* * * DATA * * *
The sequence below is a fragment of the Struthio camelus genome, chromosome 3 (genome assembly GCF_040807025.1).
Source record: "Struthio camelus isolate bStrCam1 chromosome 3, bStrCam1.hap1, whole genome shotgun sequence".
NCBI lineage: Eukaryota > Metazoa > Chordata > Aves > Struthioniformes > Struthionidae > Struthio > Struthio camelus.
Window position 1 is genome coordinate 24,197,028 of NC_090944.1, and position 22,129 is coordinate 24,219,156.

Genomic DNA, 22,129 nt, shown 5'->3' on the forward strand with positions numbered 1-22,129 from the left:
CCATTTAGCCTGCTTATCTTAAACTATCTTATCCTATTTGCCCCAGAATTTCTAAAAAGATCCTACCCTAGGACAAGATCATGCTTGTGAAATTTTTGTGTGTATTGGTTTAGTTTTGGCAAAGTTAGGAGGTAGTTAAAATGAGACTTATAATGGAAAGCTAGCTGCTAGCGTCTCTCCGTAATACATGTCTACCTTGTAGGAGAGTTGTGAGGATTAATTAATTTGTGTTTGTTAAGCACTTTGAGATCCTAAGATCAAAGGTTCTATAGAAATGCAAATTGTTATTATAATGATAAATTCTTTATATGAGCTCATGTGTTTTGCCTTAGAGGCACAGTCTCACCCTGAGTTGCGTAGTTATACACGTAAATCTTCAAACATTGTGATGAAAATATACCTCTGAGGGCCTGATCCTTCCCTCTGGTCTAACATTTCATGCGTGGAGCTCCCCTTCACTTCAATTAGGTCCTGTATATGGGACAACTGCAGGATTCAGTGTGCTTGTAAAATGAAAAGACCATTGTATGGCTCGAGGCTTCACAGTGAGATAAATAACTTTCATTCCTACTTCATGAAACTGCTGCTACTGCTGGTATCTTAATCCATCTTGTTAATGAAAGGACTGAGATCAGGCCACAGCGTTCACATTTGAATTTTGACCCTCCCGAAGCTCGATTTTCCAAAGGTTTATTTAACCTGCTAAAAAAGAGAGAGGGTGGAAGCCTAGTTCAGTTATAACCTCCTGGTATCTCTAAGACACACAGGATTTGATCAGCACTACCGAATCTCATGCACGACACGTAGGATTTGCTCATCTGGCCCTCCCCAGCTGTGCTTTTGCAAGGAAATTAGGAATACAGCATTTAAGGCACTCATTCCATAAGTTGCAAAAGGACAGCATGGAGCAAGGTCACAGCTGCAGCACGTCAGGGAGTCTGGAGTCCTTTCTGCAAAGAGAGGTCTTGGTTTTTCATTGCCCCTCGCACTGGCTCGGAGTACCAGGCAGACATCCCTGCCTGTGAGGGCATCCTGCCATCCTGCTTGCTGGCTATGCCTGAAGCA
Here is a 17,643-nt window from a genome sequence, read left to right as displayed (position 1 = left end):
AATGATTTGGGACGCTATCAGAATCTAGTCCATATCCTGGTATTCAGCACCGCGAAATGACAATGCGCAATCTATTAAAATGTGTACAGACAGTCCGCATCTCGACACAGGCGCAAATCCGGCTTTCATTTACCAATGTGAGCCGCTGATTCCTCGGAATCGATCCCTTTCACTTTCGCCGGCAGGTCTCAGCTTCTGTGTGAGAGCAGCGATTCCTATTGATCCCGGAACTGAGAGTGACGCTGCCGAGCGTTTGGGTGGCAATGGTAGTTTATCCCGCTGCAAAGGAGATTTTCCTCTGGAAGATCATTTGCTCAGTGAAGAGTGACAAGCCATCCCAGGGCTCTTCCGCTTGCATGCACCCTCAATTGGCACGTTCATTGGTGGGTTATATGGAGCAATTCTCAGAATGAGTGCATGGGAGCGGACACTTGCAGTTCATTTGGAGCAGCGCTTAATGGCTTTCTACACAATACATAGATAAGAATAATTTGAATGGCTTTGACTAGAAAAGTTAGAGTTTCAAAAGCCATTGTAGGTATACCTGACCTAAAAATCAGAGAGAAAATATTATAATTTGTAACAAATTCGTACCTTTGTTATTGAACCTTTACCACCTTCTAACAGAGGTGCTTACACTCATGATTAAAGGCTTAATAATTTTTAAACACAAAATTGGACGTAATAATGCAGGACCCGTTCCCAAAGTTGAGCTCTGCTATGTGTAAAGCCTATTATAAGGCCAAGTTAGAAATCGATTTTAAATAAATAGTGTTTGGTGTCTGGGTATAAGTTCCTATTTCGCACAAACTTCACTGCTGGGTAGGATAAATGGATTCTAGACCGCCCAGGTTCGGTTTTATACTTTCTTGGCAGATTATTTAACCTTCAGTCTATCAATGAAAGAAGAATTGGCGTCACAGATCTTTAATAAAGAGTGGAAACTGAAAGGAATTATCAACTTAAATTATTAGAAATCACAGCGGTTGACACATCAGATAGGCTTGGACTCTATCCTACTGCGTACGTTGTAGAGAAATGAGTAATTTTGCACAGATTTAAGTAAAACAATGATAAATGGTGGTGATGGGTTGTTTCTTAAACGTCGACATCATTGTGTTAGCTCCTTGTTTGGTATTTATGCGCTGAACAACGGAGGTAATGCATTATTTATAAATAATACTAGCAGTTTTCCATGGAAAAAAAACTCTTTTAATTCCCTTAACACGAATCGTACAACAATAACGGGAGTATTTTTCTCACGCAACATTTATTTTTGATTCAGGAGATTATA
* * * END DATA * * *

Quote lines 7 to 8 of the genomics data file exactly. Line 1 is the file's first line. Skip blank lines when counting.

Here is a 17,643-nt window from a genome sequence, read left to right as displayed (position 1 = left end):
AATGATTTGGGACGCTATCAGAATCTAGTCCATATCCTGGTATTCAGCACCGCGAAATGACAATGCGCAATCTATTAAAATGTGTACAGACAGTCCGCATCTCGACACAGGCGCAAATCCGGCTTTCATTTACCAATGTGAGCCGCTGATTCCTCGGAATCGATCCCTTTCACTTTCGCCGGCAGGTCTCAGCTTCTGTGTGAGAGCAGCGATTCCTATTGATCCCGGAACTGAGAGTGACGCTGCCGAGCGTTTGGGTGGCAATGGTAGTTTATCCCGCTGCAAAGGAGATTTTCCTCTGGAAGATCATTTGCTCAGTGAAGAGTGACAAGCCATCCCAGGGCTCTTCCGCTTGCATGCACCCTCAATTGGCACGTTCATTGGTGGGTTATATGGAGCAATTCTCAGAATGAGTGCATGGGAGCGGACACTTGCAGTTCATTTGGAGCAGCGCTTAATGGCTTTCTACACAATACATAGATAAGAATAATTTGAATGGCTTTGACTAGAAAAGTTAGAGTTTCAAAAGCCATTGTAGGTATACCTGACCTAAAAATCAGAGAGAAAATATTATAATTTGTAACAAATTCGTACCTTTGTTATTGAACCTTTACCACCTTCTAACAGAGGTGCTTACACTCATGATTAAAGGCTTAATAATTTTTAAACACAAAATTGGACGTAATAATGCAGGACCCGTTCCCAAAGTTGAGCTCTGCTATGTGTAAAGCCTATTATAAGGCCAAGTTAGAAATCGATTTTAAATAAATAGTGTTTGGTGTCTGGGTATAAGTTCCTATTTCGCACAAACTTCACTGCTGGGTAGGATAAATGGATTCTAGACCGCCCAGGTTCGGTTTTATACTTTCTTGGCAGATTATTTAACCTTCAGTCTATCAATGAAAGAAGAATTGGCGTCACAGATCTTTAATAAAGAGTGGAAACTGAAAGGAATTATCAACTTAAATTATTAGAAATCACAGCGGTTGACACATCAGATAGGCTTGGACTCTATCCTACTGCGTACGTTGTAGAGAAATGAGTAATTTTGCACAGATTTAAGTAAAACAATGATAAATGGTGGTGATGGGTTGTTTCTTAAACGTCGACATCATTGTGTTAGCTCCTTGTTTGGTATTTATGCGCTGAACAACGGAGGTAATGCATTATTTATAAATAATACTAGCAGTTTTCCATGGAAAAAAAACTCTTTTAATTCCCTTAACACGAATCGTACAACAATAACGGGAGTATTTTTCTCACGCAACATTTATTTTTGATTCAGGAGATTATA